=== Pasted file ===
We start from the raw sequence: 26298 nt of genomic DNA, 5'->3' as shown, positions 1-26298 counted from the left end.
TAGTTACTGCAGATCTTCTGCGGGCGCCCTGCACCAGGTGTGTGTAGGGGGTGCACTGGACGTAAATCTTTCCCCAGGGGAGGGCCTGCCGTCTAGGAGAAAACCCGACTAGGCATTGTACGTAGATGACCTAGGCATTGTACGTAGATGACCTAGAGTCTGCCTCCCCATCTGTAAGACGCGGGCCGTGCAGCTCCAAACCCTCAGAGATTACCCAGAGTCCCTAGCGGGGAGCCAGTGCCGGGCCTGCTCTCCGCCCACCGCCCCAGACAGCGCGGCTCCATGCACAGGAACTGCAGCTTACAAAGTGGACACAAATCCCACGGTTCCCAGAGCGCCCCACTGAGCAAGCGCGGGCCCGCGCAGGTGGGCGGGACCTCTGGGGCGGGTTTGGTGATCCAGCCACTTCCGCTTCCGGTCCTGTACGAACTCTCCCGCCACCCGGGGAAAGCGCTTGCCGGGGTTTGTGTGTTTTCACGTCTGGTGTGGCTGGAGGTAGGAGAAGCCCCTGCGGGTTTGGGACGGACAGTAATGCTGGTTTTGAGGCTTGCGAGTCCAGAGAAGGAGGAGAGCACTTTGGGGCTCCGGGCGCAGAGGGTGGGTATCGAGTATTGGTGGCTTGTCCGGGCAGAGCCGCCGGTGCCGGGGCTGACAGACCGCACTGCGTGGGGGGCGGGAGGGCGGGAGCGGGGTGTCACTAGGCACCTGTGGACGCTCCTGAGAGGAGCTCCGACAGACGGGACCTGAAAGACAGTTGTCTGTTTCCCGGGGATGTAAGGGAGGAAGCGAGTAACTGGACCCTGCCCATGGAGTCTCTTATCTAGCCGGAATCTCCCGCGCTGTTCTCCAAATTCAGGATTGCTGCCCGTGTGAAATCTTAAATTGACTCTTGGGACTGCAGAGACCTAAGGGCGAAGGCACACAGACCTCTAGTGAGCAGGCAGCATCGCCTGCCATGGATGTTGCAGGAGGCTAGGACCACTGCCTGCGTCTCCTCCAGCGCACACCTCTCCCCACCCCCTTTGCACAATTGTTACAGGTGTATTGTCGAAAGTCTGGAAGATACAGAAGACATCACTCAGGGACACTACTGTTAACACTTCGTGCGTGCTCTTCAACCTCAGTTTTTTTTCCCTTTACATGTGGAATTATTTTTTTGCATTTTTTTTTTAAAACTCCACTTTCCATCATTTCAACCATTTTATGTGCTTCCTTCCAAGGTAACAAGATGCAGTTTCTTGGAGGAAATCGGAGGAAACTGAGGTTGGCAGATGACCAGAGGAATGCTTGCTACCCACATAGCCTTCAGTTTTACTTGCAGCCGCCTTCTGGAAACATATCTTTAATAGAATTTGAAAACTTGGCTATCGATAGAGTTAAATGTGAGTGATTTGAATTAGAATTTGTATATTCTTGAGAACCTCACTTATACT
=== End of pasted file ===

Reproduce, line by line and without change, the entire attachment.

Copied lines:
We start from the raw sequence: 26298 nt of genomic DNA, 5'->3' as shown, positions 1-26298 counted from the left end.
TAGTTACTGCAGATCTTCTGCGGGCGCCCTGCACCAGGTGTGTGTAGGGGGTGCACTGGACGTAAATCTTTCCCCAGGGGAGGGCCTGCCGTCTAGGAGAAAACCCGACTAGGCATTGTACGTAGATGACCTAGGCATTGTACGTAGATGACCTAGAGTCTGCCTCCCCATCTGTAAGACGCGGGCCGTGCAGCTCCAAACCCTCAGAGATTACCCAGAGTCCCTAGCGGGGAGCCAGTGCCGGGCCTGCTCTCCGCCCACCGCCCCAGACAGCGCGGCTCCATGCACAGGAACTGCAGCTTACAAAGTGGACACAAATCCCACGGTTCCCAGAGCGCCCCACTGAGCAAGCGCGGGCCCGCGCAGGTGGGCGGGACCTCTGGGGCGGGTTTGGTGATCCAGCCACTTCCGCTTCCGGTCCTGTACGAACTCTCCCGCCACCCGGGGAAAGCGCTTGCCGGGGTTTGTGTGTTTTCACGTCTGGTGTGGCTGGAGGTAGGAGAAGCCCCTGCGGGTTTGGGACGGACAGTAATGCTGGTTTTGAGGCTTGCGAGTCCAGAGAAGGAGGAGAGCACTTTGGGGCTCCGGGCGCAGAGGGTGGGTATCGAGTATTGGTGGCTTGTCCGGGCAGAGCCGCCGGTGCCGGGGCTGACAGACCGCACTGCGTGGGGGGCGGGAGGGCGGGAGCGGGGTGTCACTAGGCACCTGTGGACGCTCCTGAGAGGAGCTCCGACAGACGGGACCTGAAAGACAGTTGTCTGTTTCCCGGGGATGTAAGGGAGGAAGCGAGTAACTGGACCCTGCCCATGGAGTCTCTTATCTAGCCGGAATCTCCCGCGCTGTTCTCCAAATTCAGGATTGCTGCCCGTGTGAAATCTTAAATTGACTCTTGGGACTGCAGAGACCTAAGGGCGAAGGCACACAGACCTCTAGTGAGCAGGCAGCATCGCCTGCCATGGATGTTGCAGGAGGCTAGGACCACTGCCTGCGTCTCCTCCAGCGCACACCTCTCCCCACCCCCTTTGCACAATTGTTACAGGTGTATTGTCGAAAGTCTGGAAGATACAGAAGACATCACTCAGGGACACTACTGTTAACACTTCGTGCGTGCTCTTCAACCTCAGTTTTTTTTCCCTTTACATGTGGAATTATTTTTTTGCATTTTTTTTTTAAAACTCCACTTTCCATCATTTCAACCATTTTATGTGCTTCCTTCCAAGGTAACAAGATGCAGTTTCTTGGAGGAAATCGGAGGAAACTGAGGTTGGCAGATGACCAGAGGAATGCTTGCTACCCACATAGCCTTCAGTTTTACTTGCAGCCGCCTTCTGGAAACATATCTTTAATAGAATTTGAAAACTTGGCTATCGATAGAGTTAAATGTGAGTGATTTGAATTAGAATTTGTATATTCTTGAGAACCTCACTTATACT